Dota 2 tournaments simply pay better, and the reason for that is because amateur players contribute to its largest prize pools. Dota is totally free to play, though you can pay to customize the appearance of your characters, and a few other cosmetic tweaks. A few times a year, its publisher Valve Software also sells a ‘Battle Pass’ that includes a bundle of customization options, and 25 percent of the cost of each pass goes into the prize pool. In August 2015, Valve offered up a prize pool of $1.6 million for the tournament won by Evil Geniuses, but that swelled to $18.4 million once Battle Pass purchases were added.

Looking down the list of high-earning games is interesting, because it’s like looking back through history. Some of the titles are rising in popularity, some are falling, some are distinctly dead. But they’ve all had a major part to play in the sweeping narrative of e-sports over the years, with hundreds of players having given up substantial portions of their life to them. Some with success, some with failure, but all with profound love for their sport.

 Let’s talk about success and failure. When you look at a histogram of lifetime earnings among the top 500 e-sports players, you can see that becoming a millionaire is not likely to happen for the overwhelming majority of players. According to the data from E-sports Earnings, most top players make less than 400,000 in prize money over their lifetime.

That lifetime of earnings is about as short as that of a traditional athlete. One of Sumail’s teammates in Evil Geniuses, Clinton ‘Fear’ Loomis, is known jokingly as the “old man of Dota”. He’s 28. Once past their mid-20s, most players either take up coaching or analyst roles, move into the business end of the industry, or retire from the scene entirely.

 So while a young, skilled gamer who wants to drop out of university and go pro can now point their parents to multiple other stories of players who did the same and are now wealthy beyond belief, there are, of course, far more examples where it hasn’t worked out like that. Competition is more fierce than it has ever been and it today takes substantial personal investment and sacrifice to become a well-known player.

Unfortunately, that means cheating scandals in e-sports are about as common as they are in real sports. Even though most major competitions now have officials monitoring for unauthorized hardware or software running on a computer, many high-tier players have been banned and even fined over the years for cheating or fixing matches for profit.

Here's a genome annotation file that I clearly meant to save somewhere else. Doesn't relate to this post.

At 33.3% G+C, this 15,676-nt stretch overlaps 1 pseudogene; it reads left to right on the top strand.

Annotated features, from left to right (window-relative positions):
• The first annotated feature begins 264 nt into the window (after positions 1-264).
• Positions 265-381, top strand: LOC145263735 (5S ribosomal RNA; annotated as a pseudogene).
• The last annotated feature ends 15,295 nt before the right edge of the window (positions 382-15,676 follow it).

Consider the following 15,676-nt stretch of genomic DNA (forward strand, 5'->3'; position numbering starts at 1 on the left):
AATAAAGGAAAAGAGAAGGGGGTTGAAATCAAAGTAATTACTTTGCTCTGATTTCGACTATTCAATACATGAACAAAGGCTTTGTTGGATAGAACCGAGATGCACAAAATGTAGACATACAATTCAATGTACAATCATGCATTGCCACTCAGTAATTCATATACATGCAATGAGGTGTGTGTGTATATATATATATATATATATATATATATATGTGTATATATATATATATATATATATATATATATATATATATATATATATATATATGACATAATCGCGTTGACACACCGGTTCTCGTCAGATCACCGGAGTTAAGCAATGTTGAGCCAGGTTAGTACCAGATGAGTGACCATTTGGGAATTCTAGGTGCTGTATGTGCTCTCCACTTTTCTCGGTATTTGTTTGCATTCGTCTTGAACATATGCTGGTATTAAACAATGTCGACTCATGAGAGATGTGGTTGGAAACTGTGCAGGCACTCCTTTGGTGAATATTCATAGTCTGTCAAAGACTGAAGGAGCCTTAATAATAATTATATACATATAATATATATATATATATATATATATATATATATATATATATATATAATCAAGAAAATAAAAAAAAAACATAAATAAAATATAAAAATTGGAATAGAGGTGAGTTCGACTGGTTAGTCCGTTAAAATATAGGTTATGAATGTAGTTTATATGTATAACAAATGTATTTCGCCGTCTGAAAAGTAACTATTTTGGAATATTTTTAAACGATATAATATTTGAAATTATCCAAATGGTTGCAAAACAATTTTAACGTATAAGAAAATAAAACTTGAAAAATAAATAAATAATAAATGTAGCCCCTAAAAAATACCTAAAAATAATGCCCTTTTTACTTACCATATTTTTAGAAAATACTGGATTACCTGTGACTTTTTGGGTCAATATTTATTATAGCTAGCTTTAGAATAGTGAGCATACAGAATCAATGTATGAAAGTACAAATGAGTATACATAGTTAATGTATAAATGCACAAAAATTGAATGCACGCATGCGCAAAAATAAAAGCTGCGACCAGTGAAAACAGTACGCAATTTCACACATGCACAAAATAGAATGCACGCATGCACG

That’s not the only problematic issue that e-sports has in common with “regular” sports. Doping has become a recent topic of debate, with many players using stimulants to boost concentration and reaction times, or sedatives to remain calm under pressure. One e-sports executive recently admitted that it’s common for some players to take as many as three different drugs before a competition.

It’s also hard to avoid noticing that the e-sports scene is almost entirely male. Gendered harassment, sexism, and homophobia are commonly seen as part of the culture, even by some pro players. The few female pros that have found success are often characterized as having done so “in spite of” their gender, and there are only a handful of openly gay players. Not enough high-profile figures are willing to challenge the status quo in this regard, in fear of the backlash they might receive from fans, and as a result it’s hard to see this changing in the future. Being an e-sports fan too often involves turning a blind eye to unpleasant behavior.

I got into e-sports a little over four years ago. Some friends and I were in a pub discussing a game called Dota 2 that we’d all heard about but no one had actually played. We resolved to give it a try (one of my friends chronicled the hilarious results here), and it somehow stuck with me for much longer than most other games. I discovered that beyond the steep learning curve lay a complex tapestry of game mechanics, obscure knowledge, and lightning-fast reflexes. It was a game I could learn but never master. I loved it, and within a year I was watching pro gamers play on Twitch and YouTube.